, a Foreign Service officer since 1992, is running at the top of the CLEAN slate ticket. You can read more about him here and here. In 2008, Firestein was appointed as senior advisor at the U.S. Advisory Commission on Public Diplomacy. In 2006, he won the prestigious “Secretary of State’s Award for Public Outreach.” David Daniel M. Hirsh is also running in the same slate as State VP. He is probably the slate’s most controversial candidate – you can read Dead Men Working’s posts here, here and here. Daniel Hirsh himself recently posted in his blog An Open Letter To My DS Colleagues after a specific email has been circulated in what he says is an attempt to portray him as “a person hostile to DS.”

Okay, if you’re an election hound and up for some more of this — go visit the election forum here. Somebody posted: “In order for you guys to winn you must stop using your negative tactics.” Another one said, “I have just been watching your campaign get dirtier and dirtier. And the latest email just adds even more filth.[…]Thanks for showing your true colors!”

{Update 5/4}: I should add that the two comments above and a couple more have been posted on the election forum thread of E3 Team AFSA but no similar complaints appears on the other slate. I understand that candidates may not always have full control over what their surrogates write or say, but I also think that it is a sign of a good and strong leadership to be able to set the right tone and limits in a heated campaign. I am hoping that Team AFSA and the CLEAN Slate would utilize more fully the purpose of the AFSA online forum during this election campaign. I think this would be one way for members to assess the potential responsiveness of all candidates, as well as an opportunity for everyone to engage in an active discussion on the state of the Foreign Service. I see that the mandatory age retirement (MAR) has been discussed in the CLEAN Slate page; I would like to see similar discussions on other topics on both slates. I can read perfectly the campaign platforms, thank you very much — but I and other folks would like to see that give and take discussion online and on the record. {end of this update}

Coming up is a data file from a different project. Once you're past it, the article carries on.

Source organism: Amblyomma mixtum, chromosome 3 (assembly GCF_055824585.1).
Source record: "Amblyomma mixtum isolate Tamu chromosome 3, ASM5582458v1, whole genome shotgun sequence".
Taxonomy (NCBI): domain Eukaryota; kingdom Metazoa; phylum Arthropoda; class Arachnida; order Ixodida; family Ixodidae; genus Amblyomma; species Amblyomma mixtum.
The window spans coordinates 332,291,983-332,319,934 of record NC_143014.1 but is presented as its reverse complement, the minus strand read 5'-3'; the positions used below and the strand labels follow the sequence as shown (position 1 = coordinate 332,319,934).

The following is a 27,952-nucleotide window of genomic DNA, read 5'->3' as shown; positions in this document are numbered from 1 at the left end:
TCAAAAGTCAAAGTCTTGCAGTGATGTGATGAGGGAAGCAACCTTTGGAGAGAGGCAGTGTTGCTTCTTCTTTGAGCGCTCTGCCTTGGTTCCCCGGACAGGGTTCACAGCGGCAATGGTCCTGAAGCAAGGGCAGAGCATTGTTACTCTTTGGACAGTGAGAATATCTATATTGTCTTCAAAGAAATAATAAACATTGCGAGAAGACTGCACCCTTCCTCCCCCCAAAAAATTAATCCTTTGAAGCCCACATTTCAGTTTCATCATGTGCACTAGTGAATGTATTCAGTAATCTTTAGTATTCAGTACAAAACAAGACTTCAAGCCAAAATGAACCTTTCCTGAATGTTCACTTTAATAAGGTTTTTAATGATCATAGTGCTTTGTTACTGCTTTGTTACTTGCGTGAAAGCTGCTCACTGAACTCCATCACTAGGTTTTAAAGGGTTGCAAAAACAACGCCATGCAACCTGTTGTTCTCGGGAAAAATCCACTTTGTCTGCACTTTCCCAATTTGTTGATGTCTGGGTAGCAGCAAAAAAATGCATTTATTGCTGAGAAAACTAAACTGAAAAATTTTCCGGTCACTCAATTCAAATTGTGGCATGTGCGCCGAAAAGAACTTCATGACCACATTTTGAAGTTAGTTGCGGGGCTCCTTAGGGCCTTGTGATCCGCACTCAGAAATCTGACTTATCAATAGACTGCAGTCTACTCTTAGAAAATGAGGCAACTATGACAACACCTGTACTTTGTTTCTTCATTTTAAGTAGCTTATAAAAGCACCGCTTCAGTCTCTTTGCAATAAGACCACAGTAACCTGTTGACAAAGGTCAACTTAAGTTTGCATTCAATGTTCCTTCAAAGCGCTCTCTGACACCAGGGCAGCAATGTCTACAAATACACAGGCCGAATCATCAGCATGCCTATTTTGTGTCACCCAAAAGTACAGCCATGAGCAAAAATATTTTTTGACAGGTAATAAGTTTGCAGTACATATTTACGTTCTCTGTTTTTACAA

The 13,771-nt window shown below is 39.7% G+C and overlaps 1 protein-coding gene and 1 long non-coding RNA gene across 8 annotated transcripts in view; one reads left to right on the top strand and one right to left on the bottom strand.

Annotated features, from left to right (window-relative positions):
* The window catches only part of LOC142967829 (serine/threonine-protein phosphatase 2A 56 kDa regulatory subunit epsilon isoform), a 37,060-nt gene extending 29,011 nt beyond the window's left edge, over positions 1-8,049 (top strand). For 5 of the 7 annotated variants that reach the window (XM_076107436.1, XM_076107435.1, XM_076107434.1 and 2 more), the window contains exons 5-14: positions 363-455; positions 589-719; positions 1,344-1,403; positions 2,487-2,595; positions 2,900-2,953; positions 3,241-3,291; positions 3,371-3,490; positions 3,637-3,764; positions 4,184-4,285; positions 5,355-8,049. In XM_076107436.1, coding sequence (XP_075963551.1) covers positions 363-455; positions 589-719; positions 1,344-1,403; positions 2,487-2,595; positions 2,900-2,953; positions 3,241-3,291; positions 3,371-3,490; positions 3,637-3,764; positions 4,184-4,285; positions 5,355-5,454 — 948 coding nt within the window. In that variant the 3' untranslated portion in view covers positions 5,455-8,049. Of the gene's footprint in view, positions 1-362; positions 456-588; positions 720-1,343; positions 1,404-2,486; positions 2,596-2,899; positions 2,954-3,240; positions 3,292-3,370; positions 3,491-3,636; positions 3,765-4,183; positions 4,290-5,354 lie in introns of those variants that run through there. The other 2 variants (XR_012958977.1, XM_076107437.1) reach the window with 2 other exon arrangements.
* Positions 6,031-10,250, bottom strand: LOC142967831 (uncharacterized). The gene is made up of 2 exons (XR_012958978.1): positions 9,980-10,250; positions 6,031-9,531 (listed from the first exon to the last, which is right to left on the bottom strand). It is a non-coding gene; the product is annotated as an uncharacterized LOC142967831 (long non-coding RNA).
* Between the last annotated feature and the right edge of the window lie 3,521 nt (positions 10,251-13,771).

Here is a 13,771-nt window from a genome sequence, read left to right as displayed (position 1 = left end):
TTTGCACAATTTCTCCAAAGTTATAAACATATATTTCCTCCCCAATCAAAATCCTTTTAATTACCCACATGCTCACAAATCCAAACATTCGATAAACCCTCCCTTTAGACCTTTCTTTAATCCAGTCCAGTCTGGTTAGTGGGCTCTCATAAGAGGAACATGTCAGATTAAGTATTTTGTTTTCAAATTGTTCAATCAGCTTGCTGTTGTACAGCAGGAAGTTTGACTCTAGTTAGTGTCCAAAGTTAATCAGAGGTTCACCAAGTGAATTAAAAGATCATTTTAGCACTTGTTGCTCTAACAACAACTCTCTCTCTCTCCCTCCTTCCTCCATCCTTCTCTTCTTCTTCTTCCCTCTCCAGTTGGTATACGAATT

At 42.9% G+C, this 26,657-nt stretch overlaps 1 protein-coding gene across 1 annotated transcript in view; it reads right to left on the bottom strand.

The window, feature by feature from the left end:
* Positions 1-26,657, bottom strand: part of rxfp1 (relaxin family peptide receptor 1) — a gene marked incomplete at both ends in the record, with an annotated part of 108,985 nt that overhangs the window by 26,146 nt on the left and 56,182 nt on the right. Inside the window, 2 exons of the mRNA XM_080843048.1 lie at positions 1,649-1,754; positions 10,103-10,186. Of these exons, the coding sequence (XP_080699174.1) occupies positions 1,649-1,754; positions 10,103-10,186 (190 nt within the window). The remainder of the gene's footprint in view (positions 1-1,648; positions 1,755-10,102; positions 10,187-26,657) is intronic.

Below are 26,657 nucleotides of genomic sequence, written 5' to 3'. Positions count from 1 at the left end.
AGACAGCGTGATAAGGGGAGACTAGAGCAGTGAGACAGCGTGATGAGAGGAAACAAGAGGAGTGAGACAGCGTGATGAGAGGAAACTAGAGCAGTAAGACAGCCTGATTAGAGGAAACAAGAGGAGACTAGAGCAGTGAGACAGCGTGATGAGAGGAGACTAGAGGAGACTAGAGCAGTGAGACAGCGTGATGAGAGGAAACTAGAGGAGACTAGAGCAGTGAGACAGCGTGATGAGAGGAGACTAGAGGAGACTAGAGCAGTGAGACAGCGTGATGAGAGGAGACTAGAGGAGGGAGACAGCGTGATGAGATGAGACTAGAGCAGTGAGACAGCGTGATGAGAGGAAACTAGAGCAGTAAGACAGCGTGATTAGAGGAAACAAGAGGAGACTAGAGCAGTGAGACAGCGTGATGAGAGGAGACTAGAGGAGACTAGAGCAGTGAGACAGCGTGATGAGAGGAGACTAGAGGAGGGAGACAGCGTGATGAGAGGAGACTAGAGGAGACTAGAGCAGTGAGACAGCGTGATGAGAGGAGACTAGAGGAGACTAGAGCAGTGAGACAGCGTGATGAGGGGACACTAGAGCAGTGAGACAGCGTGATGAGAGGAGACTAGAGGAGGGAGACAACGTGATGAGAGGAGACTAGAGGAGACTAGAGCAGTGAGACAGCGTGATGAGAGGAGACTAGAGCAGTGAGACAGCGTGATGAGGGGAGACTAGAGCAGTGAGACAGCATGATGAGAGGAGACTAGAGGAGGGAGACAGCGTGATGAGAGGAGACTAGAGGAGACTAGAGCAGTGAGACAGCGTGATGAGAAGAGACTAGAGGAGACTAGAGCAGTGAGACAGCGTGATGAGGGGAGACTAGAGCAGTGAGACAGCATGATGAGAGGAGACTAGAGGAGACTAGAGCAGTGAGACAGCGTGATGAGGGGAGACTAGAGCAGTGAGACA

Seems like there are more election emails in circulation, is that allowed? Character assassination and red herrings have allegedly entered this year’s campaign toolbox, also.

Seriously folks, you’re all diplomats — fight hard and strong on the issues, but be dignified, do it nicely – you might scare the children.

The AFSA by-laws are here. See item V on the Governing Board.

Updated 5/1:
Thanks to Diplopundit reader, Mike for correcting me on the name of the State VP candidate for the CLEAN slate. The candidate’s name is Daniel M. Hirsch not David as I ‘ve previously posted here. Apologies, not enough sleep and too much java. I must also add that there is a third candidate running for State VP. Katherine Hadda is running as a non-slate/independent candidate; she has 20 years experience in the FS (see p.7 of AFSA News Special Election Edition). She writes: “I hope you will vote for me, but even if you don’t, please vote! How will we get management to take us seriously if we don’t make ourselves heard?”

And you know she’s right. Go, fill out your ballot now before you forget it in your incoming box.